The pick-up of seats are doable, although it will not deny Madigan and Cullerton the Super Majorities they now enjoy.  Both will still be in control, but not with complete power.  The Democrat’s goal of reclaiming the Comptroller’s Office and the checkbook must be denied.

Mark Shaw, Chairman, Lake County Republican Central Committee

Mark Shaw stressed that what happens in Springfield also affects Lake Forest.  For twenty years the Democrats have been trying to bring their brand of politics up to Lake County.  Of the 14 seats on the Lake County Board, 9 are Republicans. This Republican majority must be protected.  Local precinct committeemen are vital in promoting, electing and re-electing the slate of Republicans candidate running here in Lake County. 

Many Illinoisans would be surprised to hear that Illinois is not a Democratic state.  The Illinois General Assembly is responsible for drawing both congressional and state legislative district lines.  Based on census figures every ten years, Illinois’s legislative redistricting plan was passed by the legislature on May 27, 2011. Quinn signed the map into law on June 3, 2011.  Not surprising is that gerrymandering is rampant here in Illinois, which means that many incumbent Democrats are never challenged.  Gov. Bruce Rauner has endorsed a petition-driven effort to allow voters to change the state constitution to reduce political influence in the redrawing of legislative boundaries, dismissing attempts by lawmakers to put their own redistricting proposals on the fall ballot.     

Before introducing the Lake County and local State GOP candidates and incumbents, Mark Shaw spoke of the voter anger he has experienced here in Lake County.  Reforms can take place at the county by electing good people and keeping these people in office.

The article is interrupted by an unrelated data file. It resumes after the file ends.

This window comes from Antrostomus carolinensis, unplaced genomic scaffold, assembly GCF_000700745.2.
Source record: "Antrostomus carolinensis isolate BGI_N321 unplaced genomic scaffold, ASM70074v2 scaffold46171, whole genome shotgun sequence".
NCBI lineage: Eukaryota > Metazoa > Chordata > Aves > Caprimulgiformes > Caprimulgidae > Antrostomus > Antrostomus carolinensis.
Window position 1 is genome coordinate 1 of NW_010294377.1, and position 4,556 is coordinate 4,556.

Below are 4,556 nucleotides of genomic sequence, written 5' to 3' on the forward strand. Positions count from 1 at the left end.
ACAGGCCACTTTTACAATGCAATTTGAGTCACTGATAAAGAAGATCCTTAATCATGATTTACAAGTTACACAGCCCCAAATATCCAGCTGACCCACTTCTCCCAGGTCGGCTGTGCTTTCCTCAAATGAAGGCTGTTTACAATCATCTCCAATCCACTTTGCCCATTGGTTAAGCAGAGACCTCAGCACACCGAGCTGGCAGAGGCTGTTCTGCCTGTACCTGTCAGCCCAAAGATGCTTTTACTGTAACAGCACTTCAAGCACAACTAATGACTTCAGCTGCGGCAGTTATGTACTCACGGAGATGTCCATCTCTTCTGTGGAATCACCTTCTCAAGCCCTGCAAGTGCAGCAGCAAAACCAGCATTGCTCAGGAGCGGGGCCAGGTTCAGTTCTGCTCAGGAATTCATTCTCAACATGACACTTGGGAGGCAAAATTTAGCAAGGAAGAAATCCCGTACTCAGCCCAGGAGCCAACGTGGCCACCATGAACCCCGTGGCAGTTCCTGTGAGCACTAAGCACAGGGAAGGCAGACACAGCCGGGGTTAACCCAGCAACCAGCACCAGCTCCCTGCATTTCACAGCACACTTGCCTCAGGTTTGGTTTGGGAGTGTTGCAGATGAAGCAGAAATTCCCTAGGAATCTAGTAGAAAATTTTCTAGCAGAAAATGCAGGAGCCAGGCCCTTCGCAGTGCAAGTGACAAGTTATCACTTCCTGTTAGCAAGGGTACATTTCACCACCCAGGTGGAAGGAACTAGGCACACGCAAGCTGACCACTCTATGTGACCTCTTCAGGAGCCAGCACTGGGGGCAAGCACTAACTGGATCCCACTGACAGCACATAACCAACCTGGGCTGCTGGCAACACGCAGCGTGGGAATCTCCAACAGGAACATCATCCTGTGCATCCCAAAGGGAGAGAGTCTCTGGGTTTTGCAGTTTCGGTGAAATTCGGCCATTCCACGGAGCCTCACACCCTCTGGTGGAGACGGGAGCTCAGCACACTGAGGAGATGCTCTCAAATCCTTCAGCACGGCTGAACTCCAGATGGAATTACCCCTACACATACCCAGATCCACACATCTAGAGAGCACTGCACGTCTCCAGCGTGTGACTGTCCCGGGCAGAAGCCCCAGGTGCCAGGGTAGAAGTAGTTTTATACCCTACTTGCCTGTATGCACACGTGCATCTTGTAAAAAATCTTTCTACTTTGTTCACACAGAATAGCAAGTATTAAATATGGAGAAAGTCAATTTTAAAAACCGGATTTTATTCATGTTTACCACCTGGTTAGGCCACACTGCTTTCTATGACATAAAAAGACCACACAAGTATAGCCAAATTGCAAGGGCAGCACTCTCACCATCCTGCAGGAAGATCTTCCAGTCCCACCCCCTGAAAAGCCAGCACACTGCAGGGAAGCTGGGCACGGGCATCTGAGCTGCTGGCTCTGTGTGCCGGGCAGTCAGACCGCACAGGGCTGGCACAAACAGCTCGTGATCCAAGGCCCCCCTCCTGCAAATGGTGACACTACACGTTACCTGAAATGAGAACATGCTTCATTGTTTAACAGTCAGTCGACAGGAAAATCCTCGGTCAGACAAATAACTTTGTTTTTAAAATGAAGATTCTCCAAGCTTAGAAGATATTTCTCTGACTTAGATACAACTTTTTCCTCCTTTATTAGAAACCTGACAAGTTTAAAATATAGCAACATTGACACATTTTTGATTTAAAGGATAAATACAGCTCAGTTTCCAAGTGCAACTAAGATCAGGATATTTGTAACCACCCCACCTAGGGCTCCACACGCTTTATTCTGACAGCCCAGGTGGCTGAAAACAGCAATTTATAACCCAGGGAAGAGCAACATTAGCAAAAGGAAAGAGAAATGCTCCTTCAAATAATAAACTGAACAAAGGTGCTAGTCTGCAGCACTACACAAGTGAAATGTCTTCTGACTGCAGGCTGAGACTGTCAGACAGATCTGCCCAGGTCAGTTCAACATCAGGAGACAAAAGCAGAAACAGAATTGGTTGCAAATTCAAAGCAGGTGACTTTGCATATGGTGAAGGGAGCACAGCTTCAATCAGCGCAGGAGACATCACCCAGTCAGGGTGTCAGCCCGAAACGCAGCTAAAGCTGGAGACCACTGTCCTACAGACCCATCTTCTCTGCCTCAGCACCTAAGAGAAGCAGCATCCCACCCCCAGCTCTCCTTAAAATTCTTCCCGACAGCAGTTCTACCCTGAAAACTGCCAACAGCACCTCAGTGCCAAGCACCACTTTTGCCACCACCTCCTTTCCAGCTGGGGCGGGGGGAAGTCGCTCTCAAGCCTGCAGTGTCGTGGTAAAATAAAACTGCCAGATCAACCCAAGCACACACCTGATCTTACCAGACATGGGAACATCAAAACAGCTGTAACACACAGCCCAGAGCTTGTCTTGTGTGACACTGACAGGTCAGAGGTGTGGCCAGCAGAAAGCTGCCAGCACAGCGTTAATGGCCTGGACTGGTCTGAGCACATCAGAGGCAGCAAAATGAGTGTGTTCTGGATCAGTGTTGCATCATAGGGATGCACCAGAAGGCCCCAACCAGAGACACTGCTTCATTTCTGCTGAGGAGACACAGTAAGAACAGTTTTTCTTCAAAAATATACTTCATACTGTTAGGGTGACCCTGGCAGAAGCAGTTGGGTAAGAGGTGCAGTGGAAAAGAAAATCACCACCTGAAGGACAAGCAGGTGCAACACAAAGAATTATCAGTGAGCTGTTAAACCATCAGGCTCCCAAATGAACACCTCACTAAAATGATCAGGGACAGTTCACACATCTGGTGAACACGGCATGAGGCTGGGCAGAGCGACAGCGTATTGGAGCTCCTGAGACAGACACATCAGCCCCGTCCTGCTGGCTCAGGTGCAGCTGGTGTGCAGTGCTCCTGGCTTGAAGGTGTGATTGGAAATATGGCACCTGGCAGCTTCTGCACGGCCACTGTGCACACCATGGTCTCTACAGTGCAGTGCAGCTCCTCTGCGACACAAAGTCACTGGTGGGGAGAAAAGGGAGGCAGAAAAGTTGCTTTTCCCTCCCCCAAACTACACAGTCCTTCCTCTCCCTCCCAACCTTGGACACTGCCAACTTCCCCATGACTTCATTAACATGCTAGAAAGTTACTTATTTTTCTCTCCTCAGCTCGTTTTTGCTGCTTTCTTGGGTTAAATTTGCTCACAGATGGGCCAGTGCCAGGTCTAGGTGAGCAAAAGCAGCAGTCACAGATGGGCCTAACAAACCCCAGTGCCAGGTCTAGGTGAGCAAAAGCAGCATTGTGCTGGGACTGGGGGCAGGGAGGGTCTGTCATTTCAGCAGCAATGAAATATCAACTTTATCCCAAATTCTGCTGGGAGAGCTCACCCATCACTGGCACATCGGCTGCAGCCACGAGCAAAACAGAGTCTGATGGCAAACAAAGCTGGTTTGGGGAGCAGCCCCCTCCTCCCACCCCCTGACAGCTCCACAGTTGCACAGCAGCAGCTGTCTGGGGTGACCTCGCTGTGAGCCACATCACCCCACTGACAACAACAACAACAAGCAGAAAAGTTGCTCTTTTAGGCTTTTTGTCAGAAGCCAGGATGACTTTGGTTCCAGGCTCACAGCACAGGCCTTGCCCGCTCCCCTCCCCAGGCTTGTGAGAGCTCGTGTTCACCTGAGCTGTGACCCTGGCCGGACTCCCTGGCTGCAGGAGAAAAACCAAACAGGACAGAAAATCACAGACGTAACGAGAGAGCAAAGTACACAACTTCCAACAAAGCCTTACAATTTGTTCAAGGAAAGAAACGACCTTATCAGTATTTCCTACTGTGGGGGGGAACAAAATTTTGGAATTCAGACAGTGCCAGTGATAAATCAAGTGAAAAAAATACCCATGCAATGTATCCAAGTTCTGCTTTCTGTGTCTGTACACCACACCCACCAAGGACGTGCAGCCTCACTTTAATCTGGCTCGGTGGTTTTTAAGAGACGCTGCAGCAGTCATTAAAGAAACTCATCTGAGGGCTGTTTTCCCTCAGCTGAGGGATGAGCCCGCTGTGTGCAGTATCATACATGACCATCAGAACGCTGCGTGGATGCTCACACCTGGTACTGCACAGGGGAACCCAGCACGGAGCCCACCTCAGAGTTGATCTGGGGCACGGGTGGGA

Introduction of Lake County and Local State GOP Candidates and Incumbents

Among the many candidates who spoke were State’s Attorney, Michael Nerheim, who told of an opium epidemic in Lake County where all drugs are coming from Mexico.  Programs to allow drug addicts to get help were touted.  A life-saving antidote in now in the hands of the police — naloxone — which has been credited with saving 80 lives in Lake County.  On June 1 a new program was announced, the “A Way Out” country addition treatment program where those struggling with addiction can walk into a police station and find help rather than handcuffs. 

Keith Brin, Clerk of the Circuit Court told of an amazing accomplishment.  Brin reduced the budget in his office by 20% through investing in technology.

Carla Wyckoff, County Clerk, although not up for election until 2018, indicated that the 14 early voting sites in Lake County are now universal voting sites.   Another change is that registration can now take place on election day.  Ms. Wyckoff had reason to be pleased with her department.  It does everything internally, even printing its own ballots at 4 cents a ballot.  The push continues for more election judges.

Presentations were made by two dentists who are running to defeat Lake County Democrat incumbents  Dr. Howard Cooper hopes to unseat the present Lake County coroner, Dr. Thomas Rudd.  Cooper want to go into schools to talk about drugs before they end up on his table.  Bob Haraden is running against long-time Democrat Recorder of Deed, Mary Ellen Vanderventer.  He wants to work to modernize the records system so your records are accessible online.

For positions on the Lake County Board in a push to keep Lake County Red, introduced were Michael Rummel (former mayor of Lake Forest), for District 12; Ann Brennan, for District 13; and Laura Lambrecht, for District 11. 

In an effort to win back control of the General Assembly from Democrat control, Lake County candidates Benjamin Salzberg is running against incumbent Democrat IL Senator Julie Morrison (29th), while Martin Blumenthal is going up against Incumbent Democrat representative Steve Drury (58th).

Tom Mannix, a political consultant since 2001, was enlisted by Mark Shaw to explain what volunteers can do to help candidates.  Suggestions given include door knocking, phone banks, circulating petitions, working train station, putting out yard signs out, attending events on behalf of candidate, holding Meet and Greet event, and general volunteer office work.


Saturday, June 18, 2016

Tuesday, June 14, 2016

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By Nancy Thorner and Ed Ingold –